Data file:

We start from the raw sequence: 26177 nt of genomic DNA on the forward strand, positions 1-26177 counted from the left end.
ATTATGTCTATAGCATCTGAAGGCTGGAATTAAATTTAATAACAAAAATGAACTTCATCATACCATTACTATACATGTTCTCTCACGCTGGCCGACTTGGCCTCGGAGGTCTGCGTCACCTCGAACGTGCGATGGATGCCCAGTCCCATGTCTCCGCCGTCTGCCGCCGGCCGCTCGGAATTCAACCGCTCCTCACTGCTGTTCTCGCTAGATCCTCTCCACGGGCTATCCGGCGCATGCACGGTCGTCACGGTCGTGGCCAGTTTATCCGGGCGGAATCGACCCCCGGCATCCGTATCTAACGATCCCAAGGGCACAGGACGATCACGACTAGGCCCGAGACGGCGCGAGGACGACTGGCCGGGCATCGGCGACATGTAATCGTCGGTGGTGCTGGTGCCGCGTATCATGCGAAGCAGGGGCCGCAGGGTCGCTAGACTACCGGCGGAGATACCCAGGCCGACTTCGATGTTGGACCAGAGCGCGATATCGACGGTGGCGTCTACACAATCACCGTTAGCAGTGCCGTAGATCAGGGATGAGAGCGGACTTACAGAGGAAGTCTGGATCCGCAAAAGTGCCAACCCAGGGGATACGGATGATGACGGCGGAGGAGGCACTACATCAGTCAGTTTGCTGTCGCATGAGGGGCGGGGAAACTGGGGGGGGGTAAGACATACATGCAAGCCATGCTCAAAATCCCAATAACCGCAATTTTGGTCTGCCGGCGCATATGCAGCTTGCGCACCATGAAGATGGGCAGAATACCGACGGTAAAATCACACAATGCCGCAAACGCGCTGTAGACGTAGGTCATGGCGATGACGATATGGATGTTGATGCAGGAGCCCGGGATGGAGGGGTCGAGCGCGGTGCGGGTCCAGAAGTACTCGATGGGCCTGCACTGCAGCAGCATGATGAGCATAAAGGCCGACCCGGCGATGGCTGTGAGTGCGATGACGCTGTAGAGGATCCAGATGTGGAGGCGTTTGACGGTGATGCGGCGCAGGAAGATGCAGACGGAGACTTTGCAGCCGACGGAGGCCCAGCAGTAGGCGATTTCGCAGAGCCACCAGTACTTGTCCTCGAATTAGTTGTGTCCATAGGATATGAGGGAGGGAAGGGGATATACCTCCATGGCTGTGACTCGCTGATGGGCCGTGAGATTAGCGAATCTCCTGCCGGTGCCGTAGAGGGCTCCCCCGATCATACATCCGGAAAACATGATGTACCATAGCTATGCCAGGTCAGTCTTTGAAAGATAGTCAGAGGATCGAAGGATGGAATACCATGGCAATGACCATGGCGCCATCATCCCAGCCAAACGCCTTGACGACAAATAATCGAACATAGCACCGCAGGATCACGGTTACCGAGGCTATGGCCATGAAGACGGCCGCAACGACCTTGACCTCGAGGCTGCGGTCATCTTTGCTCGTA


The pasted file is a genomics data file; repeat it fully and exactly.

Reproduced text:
We start from the raw sequence: 26177 nt of genomic DNA on the forward strand, positions 1-26177 counted from the left end.
ATTATGTCTATAGCATCTGAAGGCTGGAATTAAATTTAATAACAAAAATGAACTTCATCATACCATTACTATACATGTTCTCTCACGCTGGCCGACTTGGCCTCGGAGGTCTGCGTCACCTCGAACGTGCGATGGATGCCCAGTCCCATGTCTCCGCCGTCTGCCGCCGGCCGCTCGGAATTCAACCGCTCCTCACTGCTGTTCTCGCTAGATCCTCTCCACGGGCTATCCGGCGCATGCACGGTCGTCACGGTCGTGGCCAGTTTATCCGGGCGGAATCGACCCCCGGCATCCGTATCTAACGATCCCAAGGGCACAGGACGATCACGACTAGGCCCGAGACGGCGCGAGGACGACTGGCCGGGCATCGGCGACATGTAATCGTCGGTGGTGCTGGTGCCGCGTATCATGCGAAGCAGGGGCCGCAGGGTCGCTAGACTACCGGCGGAGATACCCAGGCCGACTTCGATGTTGGACCAGAGCGCGATATCGACGGTGGCGTCTACACAATCACCGTTAGCAGTGCCGTAGATCAGGGATGAGAGCGGACTTACAGAGGAAGTCTGGATCCGCAAAAGTGCCAACCCAGGGGATACGGATGATGACGGCGGAGGAGGCACTACATCAGTCAGTTTGCTGTCGCATGAGGGGCGGGGAAACTGGGGGGGGGTAAGACATACATGCAAGCCATGCTCAAAATCCCAATAACCGCAATTTTGGTCTGCCGGCGCATATGCAGCTTGCGCACCATGAAGATGGGCAGAATACCGACGGTAAAATCACACAATGCCGCAAACGCGCTGTAGACGTAGGTCATGGCGATGACGATATGGATGTTGATGCAGGAGCCCGGGATGGAGGGGTCGAGCGCGGTGCGGGTCCAGAAGTACTCGATGGGCCTGCACTGCAGCAGCATGATGAGCATAAAGGCCGACCCGGCGATGGCTGTGAGTGCGATGACGCTGTAGAGGATCCAGATGTGGAGGCGTTTGACGGTGATGCGGCGCAGGAAGATGCAGACGGAGACTTTGCAGCCGACGGAGGCCCAGCAGTAGGCGATTTCGCAGAGCCACCAGTACTTGTCCTCGAATTAGTTGTGTCCATAGGATATGAGGGAGGGAAGGGGATATACCTCCATGGCTGTGACTCGCTGATGGGCCGTGAGATTAGCGAATCTCCTGCCGGTGCCGTAGAGGGCTCCCCCGATCATACATCCGGAAAACATGATGTACCATAGCTATGCCAGGTCAGTCTTTGAAAGATAGTCAGAGGATCGAAGGATGGAATACCATGGCAATGACCATGGCGCCATCATCCCAGCCAAACGCCTTGACGACAAATAATCGAACATAGCACCGCAGGATCACGGTTACCGAGGCTATGGCCATGAAGACGGCCGCAACGACCTTGACCTCGAGGCTGCGGTCATCTTTGCTCGTA